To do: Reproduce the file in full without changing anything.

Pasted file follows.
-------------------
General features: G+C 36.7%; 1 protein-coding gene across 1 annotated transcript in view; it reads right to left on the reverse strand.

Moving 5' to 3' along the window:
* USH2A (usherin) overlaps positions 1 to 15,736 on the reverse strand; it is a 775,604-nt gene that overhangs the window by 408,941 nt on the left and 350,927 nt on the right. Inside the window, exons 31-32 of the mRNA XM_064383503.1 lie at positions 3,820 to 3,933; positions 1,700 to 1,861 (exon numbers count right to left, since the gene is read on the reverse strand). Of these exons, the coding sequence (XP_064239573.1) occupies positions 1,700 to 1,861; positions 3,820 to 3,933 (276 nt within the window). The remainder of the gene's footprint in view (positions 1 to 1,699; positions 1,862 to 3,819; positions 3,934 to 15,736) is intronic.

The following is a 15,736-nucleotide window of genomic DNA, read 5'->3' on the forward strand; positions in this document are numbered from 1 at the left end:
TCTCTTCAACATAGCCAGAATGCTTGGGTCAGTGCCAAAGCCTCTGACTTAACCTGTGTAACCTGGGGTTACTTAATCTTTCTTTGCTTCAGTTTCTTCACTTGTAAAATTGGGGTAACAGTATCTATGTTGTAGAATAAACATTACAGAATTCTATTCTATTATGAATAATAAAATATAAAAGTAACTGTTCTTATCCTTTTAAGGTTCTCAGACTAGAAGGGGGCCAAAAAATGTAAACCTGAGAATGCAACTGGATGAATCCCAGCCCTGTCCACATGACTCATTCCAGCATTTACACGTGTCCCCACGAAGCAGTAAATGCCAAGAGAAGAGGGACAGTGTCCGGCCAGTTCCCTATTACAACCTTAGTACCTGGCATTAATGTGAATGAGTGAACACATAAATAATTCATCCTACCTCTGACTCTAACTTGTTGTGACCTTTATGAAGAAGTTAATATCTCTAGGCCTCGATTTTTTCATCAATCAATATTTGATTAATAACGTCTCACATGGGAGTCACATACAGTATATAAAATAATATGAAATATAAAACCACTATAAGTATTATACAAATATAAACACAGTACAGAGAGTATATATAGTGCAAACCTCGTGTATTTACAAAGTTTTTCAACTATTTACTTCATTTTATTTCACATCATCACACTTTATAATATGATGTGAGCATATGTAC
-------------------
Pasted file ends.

General features: G+C 36.7%; 1 protein-coding gene across 1 annotated transcript in view; it reads right to left on the reverse strand.

Moving 5' to 3' along the window:
* USH2A (usherin) overlaps positions 1 to 15,736 on the reverse strand; it is a 775,604-nt gene that overhangs the window by 408,941 nt on the left and 350,927 nt on the right. Inside the window, exons 31-32 of the mRNA XM_064383503.1 lie at positions 3,820 to 3,933; positions 1,700 to 1,861 (exon numbers count right to left, since the gene is read on the reverse strand). Of these exons, the coding sequence (XP_064239573.1) occupies positions 1,700 to 1,861; positions 3,820 to 3,933 (276 nt within the window). The remainder of the gene's footprint in view (positions 1 to 1,699; positions 1,862 to 3,819; positions 3,934 to 15,736) is intronic.

The following is a 15,736-nucleotide window of genomic DNA, read 5'->3' on the forward strand; positions in this document are numbered from 1 at the left end:
TCTCTTCAACATAGCCAGAATGCTTGGGTCAGTGCCAAAGCCTCTGACTTAACCTGTGTAACCTGGGGTTACTTAATCTTTCTTTGCTTCAGTTTCTTCACTTGTAAAATTGGGGTAACAGTATCTATGTTGTAGAATAAACATTACAGAATTCTATTCTATTATGAATAATAAAATATAAAAGTAACTGTTCTTATCCTTTTAAGGTTCTCAGACTAGAAGGGGGCCAAAAAATGTAAACCTGAGAATGCAACTGGATGAATCCCAGCCCTGTCCACATGACTCATTCCAGCATTTACACGTGTCCCCACGAAGCAGTAAATGCCAAGAGAAGAGGGACAGTGTCCGGCCAGTTCCCTATTACAACCTTAGTACCTGGCATTAATGTGAATGAGTGAACACATAAATAATTCATCCTACCTCTGACTCTAACTTGTTGTGACCTTTATGAAGAAGTTAATATCTCTAGGCCTCGATTTTTTCATCAATCAATATTTGATTAATAACGTCTCACATGGGAGTCACATACAGTATATAAAATAATATGAAATATAAAACCACTATAAGTATTATACAAATATAAACACAGTACAGAGAGTATATATAGTGCAAACCTCGTGTATTTACAAAGTTTTTCAACTATTTACTTCATTTTATTTCACATCATCACACTTTATAATATGATGTGAGCATATGTAC